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PostPosted: Thu Aug 20, 2009 6:23 pm 
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Joined: Mon May 18, 2009 2:23 am
Posts: 628
Location: Indiana
Some titanium builders refuse or at least try to steer away from butted tubes (Eriksen and Moots immediately come to mind) while others (Seven and Lynskey immediately come to mind) will do either.

The Eriksen argument is based on consistency throughout the frame and their approach is have larger diameter/thinner walled tubes rather than small diameter butted tubes.

I am curious as to experiences with both as my Seven is a custom butted frame. I don't recall riding a straight guage tubeset in the past and welcome input.

Seven Axiom Ti, Reynolds UL Fork, Campagnolo Super Record 11

In Progress: Salsa Podio, Alpha Q GS10 Fork, Campagnolo Chorus 11

Posted: Thu Aug 20, 2009 6:23 pm 

PostPosted: Thu Aug 20, 2009 7:15 pm 

Joined: Sat May 12, 2007 3:40 am
Posts: 492
Location: Triange, NC
The design and execution of the frameset is far more important (ride, performance, etc) than whether butted or straight guage Ti tubes are employed. Ti is already a pretty lightweight metal. Some of the happiest Ti customers I've met are on Moots and Erikson bikes. Of course Sevens are highly respected and liked too, as well as IF. My opinion is to pick a builder that you can converse directly with and go from there. The butted/straighguage issue would not carry any importance in the grand scheme of my preferences.

PostPosted: Thu Aug 20, 2009 7:27 pm 
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Joined: Wed Mar 12, 2008 6:53 pm
Posts: 892
Location: United States
I am not sure why, but my Moots YBB Air, the decal on the downtube says that it has butted tubing.

PostPosted: Thu Aug 20, 2009 7:57 pm 

Joined: Wed Nov 23, 2005 5:39 pm
Posts: 65
Location: Colorado
I would suspect the manufacturer will tell you the straight gauge tubing is easier to work with. Its a bit more predictable during tube bending operations. with most bent tubes, the manufacturer only gets 2 maybe 3 trys to get the required shape. after that, the titanium work hardens so badly that it becomes to difficult to work with.

I would also suspect the Sevens and Lynskey are more expensive. the butted tubing requires a custom draw added to the higher degree of difficulty of bending a non-constant wall tube. its like trying to guess what you think how the tube might bend.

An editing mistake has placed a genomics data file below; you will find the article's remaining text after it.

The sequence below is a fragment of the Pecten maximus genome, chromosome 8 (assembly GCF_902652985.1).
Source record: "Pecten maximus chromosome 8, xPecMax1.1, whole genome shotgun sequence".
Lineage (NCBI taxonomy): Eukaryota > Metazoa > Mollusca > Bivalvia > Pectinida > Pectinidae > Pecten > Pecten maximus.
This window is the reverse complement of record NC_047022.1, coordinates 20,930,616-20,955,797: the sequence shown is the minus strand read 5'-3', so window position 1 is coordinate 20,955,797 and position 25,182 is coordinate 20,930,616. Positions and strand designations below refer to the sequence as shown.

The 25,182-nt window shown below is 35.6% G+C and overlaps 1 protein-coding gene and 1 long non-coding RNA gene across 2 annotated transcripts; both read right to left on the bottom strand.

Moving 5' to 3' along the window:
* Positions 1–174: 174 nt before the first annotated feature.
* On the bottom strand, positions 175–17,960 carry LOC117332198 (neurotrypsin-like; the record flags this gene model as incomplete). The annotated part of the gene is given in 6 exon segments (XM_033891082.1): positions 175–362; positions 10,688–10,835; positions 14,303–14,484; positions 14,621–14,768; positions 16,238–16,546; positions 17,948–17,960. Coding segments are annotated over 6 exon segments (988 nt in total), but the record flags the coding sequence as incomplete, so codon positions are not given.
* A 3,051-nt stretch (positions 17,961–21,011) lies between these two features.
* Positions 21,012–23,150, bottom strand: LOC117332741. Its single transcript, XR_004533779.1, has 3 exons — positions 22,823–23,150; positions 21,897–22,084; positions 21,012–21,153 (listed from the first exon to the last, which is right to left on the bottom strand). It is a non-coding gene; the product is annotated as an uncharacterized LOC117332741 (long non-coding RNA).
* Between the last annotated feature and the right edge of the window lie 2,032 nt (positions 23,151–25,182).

I hope that helps.


metallurgy will only get you so far, after that, use carbon fiber

PostPosted: Thu Aug 20, 2009 9:22 pm 
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Joined: Thu Sep 25, 2003 9:11 pm
Posts: 859
Location: SC, USA
My impression was that Lynsky and others were not custom drawing their tubes, but rather milling them down!!! Furthermore, it's done by hand, a special sander, and a caliper. Scary if you ask me. All that work to save 15g, seriously. Maybe it's just me, but making a super light Ti frame defeats the wonderful durability that Ti offers. Stick with 3/2 0.032" air craft tubing all around and be happy with a 1500g frame that will last a lifetime.

:-) Toys-R-Us

PostPosted: Thu Aug 20, 2009 9:43 pm 

Joined: Mon Feb 18, 2008 9:47 pm
Posts: 271
Location: TX
My Seven is straight gauge, simply because I couldn't afford to go butted.

I don't feel like I'm missing anything, and the cost difference is substantial.

From what I remember, butting the tubes allows you to remove material where you can, while retaining the integrity of the tubes in places where the added material is beneficial.

Turn down the suck knob.

PostPosted: Fri Aug 21, 2009 2:43 am 
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Joined: Sat Nov 17, 2007 4:35 am
Posts: 113
Location: Singapore
i think the OP has it the other way around. You either go butted and bigger diameter or straight gauge and smaller diameter.